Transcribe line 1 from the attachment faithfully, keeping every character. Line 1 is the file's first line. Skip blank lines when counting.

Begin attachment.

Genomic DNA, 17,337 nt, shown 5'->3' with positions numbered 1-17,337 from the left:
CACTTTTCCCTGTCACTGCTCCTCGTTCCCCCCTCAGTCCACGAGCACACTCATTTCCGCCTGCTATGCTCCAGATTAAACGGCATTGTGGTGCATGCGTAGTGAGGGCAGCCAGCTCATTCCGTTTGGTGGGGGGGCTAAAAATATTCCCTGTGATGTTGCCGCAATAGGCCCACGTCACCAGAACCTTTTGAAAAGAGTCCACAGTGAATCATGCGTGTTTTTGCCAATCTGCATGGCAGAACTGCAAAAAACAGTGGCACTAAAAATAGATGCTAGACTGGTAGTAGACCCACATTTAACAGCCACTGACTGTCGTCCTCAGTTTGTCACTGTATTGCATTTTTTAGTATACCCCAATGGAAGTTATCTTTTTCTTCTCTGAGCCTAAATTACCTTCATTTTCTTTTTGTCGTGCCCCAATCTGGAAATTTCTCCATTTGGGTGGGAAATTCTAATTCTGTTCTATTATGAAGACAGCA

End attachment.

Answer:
Genomic DNA, 17,337 nt, shown 5'->3' with positions numbered 1-17,337 from the left: